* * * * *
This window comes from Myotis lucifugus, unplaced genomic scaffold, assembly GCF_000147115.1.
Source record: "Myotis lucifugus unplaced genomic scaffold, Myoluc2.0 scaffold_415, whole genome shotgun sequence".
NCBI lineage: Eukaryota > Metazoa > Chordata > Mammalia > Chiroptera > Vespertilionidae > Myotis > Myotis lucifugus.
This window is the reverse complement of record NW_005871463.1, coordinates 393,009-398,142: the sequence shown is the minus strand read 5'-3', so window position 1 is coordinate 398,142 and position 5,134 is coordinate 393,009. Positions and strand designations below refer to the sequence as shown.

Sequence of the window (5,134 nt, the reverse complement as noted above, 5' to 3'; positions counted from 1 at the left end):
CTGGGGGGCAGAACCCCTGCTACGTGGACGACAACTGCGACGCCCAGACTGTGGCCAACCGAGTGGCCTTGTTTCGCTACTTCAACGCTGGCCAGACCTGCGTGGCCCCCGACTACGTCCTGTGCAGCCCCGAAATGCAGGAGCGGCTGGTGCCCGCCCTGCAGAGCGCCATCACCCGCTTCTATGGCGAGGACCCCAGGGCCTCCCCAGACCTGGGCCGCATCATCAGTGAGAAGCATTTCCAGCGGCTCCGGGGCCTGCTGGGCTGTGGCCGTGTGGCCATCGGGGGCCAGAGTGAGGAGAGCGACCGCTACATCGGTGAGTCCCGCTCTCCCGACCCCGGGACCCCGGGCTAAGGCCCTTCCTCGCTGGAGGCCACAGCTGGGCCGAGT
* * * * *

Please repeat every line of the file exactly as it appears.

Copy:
This window comes from Myotis lucifugus, unplaced genomic scaffold, assembly GCF_000147115.1.
Source record: "Myotis lucifugus unplaced genomic scaffold, Myoluc2.0 scaffold_415, whole genome shotgun sequence".
NCBI lineage: Eukaryota > Metazoa > Chordata > Mammalia > Chiroptera > Vespertilionidae > Myotis > Myotis lucifugus.
This window is the reverse complement of record NW_005871463.1, coordinates 393,009-398,142: the sequence shown is the minus strand read 5'-3', so window position 1 is coordinate 398,142 and position 5,134 is coordinate 393,009. Positions and strand designations below refer to the sequence as shown.

Sequence of the window (5,134 nt, the reverse complement as noted above, 5' to 3'; positions counted from 1 at the left end):
CTGGGGGGCAGAACCCCTGCTACGTGGACGACAACTGCGACGCCCAGACTGTGGCCAACCGAGTGGCCTTGTTTCGCTACTTCAACGCTGGCCAGACCTGCGTGGCCCCCGACTACGTCCTGTGCAGCCCCGAAATGCAGGAGCGGCTGGTGCCCGCCCTGCAGAGCGCCATCACCCGCTTCTATGGCGAGGACCCCAGGGCCTCCCCAGACCTGGGCCGCATCATCAGTGAGAAGCATTTCCAGCGGCTCCGGGGCCTGCTGGGCTGTGGCCGTGTGGCCATCGGGGGCCAGAGTGAGGAGAGCGACCGCTACATCGGTGAGTCCCGCTCTCCCGACCCCGGGACCCCGGGCTAAGGCCCTTCCTCGCTGGAGGCCACAGCTGGGCCGAGT